Fundy National Park of Canada

Tides

For approximate times of tides at Fundy National Park, please visit the Canadian Tide Tables web site maintained by the Canadian Hydrographic Service, Department of Fisheries and Oceans.

Or, visit their main site for tide information at over 700 Canadian locations.

Bay of Fundy and Tides

At Fundy National Park, the difference between high and low tide can be as much as 12 metres. At the head of the bay, the tide can rise 16 metres, the height of a four-story building.

 Beach Walk
Guided walk on Alma Beach
© Parks Canada / Jacques Pleau, August 2002

Walking on the bottom of the bay is a favourite pastime of visitors. This is, of course, best done at low tide in the intertidal zone! At Alma Beach at the time of low tide, you can walk more than a kilometre from the high tide line across the tidal flats to the water's edge. Fundy's interpreters welcome you to guided walks along the coast.

What are Tides?

Tides are the periodic rise and fall of the sea caused by the gravitational pull of the moon and sun on the earth's oceans.

Time of High and Low tide

In the Bay of Fundy you can see two high and two low tides each day. The time between a high and low tide, on average, is six hours and 13 minutes.

If you come back to the same place two or three days in a row, you will notice that the water is at its highest and lowest about an hour later each day. This is because the tides work on a "lunar" or moon day which is 24 hours and 52 minutes long. While the earth is turning on its axis the moon is orbiting in the same direction around the earth and it takes one day and 52 minutes for a point on the earth to reappear directly beneath the moon.

Point Wolfe estuary at low tide.
The shoreline changes dramatically in just 6 1/4 hours---from low tide to high.
© Parks Canada / Jamie Steeves

Point Wolfe Estuary at High Tide
The shoreline changes dramatically in just 6 1/4 hours---from low tide to high.
© Parks Canada / Jamie Steeves

Spring Tides and Neap Tides

The height of the tide varies from day to day but the fluctuations are predictable. They are mainly caused by: 1) the degree to which the sun and moon's influences are acting in the same direction; and 2) the varying distance between the moon and the earth.

Twice each month, at the time of the new moon and the full moon, the gravitational influences of the moon and sun reinforce one another and cause the tides to rise to greater heights and fall lower than average tides. These are called spring tides from the Old English word "springan" which means to well up. At the time of the quarter moon, when the sun, earth, and moon form a right angle, the difference between high and low tide is less than average. These are neap tides, from the Old English "nep", as in nipped in the bud. Every 27 and a half days, when the moon reaches a point in its orbit closest to the earth (called perigee) the tidal range is increased. When perigean tides coincide with spring tides, extreme tides can be expected. In the Bay of Fundy, these conditions may create tides as large as 16 metres (53 feet). Conversely, when the moon is at apogee, its farthest point from the earth, even spring tides are diminished.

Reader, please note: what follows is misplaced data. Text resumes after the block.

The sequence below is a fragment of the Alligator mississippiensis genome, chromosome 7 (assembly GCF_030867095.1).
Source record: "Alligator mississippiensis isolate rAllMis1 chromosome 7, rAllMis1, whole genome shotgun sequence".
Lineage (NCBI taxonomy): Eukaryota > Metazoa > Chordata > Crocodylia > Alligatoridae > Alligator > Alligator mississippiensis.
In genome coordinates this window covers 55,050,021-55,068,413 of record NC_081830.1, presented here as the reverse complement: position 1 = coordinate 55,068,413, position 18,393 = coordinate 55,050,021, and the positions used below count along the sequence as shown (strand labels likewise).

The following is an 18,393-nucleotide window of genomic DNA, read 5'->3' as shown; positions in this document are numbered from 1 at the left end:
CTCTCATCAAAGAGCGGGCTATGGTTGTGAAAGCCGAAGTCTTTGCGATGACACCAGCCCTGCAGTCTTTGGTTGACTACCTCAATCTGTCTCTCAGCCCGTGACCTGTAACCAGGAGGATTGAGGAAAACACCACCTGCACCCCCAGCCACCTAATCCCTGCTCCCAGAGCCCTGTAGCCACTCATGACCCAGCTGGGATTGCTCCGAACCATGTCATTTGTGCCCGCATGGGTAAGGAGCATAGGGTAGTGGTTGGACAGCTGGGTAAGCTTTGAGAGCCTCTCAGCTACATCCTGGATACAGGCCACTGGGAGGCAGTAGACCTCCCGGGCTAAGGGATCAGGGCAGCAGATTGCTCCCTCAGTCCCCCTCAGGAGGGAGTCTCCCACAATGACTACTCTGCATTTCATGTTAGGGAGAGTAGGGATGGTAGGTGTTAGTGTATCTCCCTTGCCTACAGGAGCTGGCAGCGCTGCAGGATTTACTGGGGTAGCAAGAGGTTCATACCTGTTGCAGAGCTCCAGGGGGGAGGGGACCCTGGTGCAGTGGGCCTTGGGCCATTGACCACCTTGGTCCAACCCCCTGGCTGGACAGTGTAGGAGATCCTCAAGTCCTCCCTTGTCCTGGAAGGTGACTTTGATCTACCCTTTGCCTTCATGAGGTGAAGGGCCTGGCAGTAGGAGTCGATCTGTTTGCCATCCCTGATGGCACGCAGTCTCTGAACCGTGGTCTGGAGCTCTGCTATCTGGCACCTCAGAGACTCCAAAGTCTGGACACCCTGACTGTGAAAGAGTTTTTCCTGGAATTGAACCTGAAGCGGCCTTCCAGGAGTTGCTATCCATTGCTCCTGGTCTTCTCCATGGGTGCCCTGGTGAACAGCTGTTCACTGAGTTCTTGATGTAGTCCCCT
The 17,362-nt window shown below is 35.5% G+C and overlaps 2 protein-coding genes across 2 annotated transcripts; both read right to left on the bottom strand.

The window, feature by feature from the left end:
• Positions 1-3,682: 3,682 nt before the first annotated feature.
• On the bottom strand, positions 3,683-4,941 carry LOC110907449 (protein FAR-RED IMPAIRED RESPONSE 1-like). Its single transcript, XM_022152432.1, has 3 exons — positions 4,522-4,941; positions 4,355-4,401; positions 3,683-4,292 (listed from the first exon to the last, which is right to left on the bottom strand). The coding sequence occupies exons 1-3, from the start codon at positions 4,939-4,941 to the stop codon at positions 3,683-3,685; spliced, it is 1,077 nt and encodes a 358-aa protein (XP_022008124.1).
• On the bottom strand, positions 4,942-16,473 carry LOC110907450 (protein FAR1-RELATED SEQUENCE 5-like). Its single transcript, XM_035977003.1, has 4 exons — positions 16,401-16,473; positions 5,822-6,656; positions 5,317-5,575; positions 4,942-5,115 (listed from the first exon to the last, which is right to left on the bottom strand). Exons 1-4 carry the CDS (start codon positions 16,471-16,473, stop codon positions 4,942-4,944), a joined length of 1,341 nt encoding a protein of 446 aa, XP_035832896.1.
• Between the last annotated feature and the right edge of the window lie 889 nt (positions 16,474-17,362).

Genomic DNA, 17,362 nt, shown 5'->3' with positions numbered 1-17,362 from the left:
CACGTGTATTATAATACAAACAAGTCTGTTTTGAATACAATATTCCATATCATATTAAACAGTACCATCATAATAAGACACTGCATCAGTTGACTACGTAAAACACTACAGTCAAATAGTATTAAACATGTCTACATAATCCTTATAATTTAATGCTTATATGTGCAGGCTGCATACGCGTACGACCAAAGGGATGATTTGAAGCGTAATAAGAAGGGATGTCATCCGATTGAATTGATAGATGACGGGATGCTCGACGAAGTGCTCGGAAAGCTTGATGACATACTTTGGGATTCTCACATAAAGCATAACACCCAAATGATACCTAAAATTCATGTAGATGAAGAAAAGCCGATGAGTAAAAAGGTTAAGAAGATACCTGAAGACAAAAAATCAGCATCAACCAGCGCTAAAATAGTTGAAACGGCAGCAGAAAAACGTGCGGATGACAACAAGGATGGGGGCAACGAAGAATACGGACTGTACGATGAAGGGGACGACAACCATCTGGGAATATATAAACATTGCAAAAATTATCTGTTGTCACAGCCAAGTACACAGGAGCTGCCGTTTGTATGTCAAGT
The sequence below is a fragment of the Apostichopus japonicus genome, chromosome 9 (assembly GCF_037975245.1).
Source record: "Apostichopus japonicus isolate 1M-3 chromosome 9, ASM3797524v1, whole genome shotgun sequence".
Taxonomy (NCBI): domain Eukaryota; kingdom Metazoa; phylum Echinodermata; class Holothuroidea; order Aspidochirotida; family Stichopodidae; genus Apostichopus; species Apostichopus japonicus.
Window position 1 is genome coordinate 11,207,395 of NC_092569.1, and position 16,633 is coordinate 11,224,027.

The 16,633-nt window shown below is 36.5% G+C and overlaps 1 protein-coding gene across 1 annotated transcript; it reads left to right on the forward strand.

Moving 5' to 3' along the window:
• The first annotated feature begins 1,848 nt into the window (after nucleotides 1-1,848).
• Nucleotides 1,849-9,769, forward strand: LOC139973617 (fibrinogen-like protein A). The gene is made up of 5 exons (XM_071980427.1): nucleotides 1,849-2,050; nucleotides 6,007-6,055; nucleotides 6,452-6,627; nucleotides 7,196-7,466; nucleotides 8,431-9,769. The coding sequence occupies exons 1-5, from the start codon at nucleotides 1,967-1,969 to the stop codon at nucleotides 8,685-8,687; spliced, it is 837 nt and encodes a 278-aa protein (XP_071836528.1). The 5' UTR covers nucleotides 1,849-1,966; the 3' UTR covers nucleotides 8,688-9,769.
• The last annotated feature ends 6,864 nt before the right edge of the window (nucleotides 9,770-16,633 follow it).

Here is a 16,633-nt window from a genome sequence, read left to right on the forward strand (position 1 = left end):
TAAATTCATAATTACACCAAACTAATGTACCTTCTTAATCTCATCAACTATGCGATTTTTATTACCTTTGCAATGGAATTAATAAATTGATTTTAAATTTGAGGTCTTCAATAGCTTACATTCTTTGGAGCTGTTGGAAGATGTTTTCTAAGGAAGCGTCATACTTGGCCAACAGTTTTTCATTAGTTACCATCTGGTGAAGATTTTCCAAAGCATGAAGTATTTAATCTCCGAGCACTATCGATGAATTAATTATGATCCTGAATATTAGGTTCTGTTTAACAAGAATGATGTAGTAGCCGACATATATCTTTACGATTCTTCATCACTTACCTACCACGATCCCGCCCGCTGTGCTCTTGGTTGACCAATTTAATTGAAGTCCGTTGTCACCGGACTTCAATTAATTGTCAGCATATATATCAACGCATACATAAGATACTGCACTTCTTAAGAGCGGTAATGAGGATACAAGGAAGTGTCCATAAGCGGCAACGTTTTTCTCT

The Bay of Fundy's Giant Tides

Fundy's tides are the highest in the world because of an unusual combination of resonance (or seiche) and the shape of the bay.

Like water in any basin, the water in the Bay of Fundy has a natural rocking motion called a seiche. You could compare this to the movement of water in a bathtub. Although the water in a bathtub sloshes from one end to the other and back again in a few seconds, it takes about 13 hours for the water in the bay to rock from the mouth of the bay to the head of the bay and back again. The Atlantic Ocean tide rising and flooding into the bay every 12 hours and 25 minutes reinforces the rocking motion. To imagine this, picture an adult giving a gentle push to a child on a swing. Just a very small push, at the right time, is enough to make it go higher and higher. A pulse from the ocean tides sustains the seiche in the bay.

The Bay of Fundy's length is important. That's what makes the seiche frequency match the pulse from the Atlantic Ocean tides.

The bay's shape is of secondary importance although still significant. The bay becomes narrower and shallower towards its head, forcing the water higher up the shores.

Other Large Tides

Other places in the world have large tides: the Port of Bristol in England; the Sea of Okhotsk, northeast of Japan; Turnagain Arm in Alaska; the Bay of St. Malo in France; the Feuilles River in Ungava Bay, Quebec. All have tidal ranges of about 10 metres. However, not as much water is moved at these locations as in the Bay of Fundy where the tidal contribution equals the total daily discharge of all the world's rivers -about 100 cubic kilometres of water.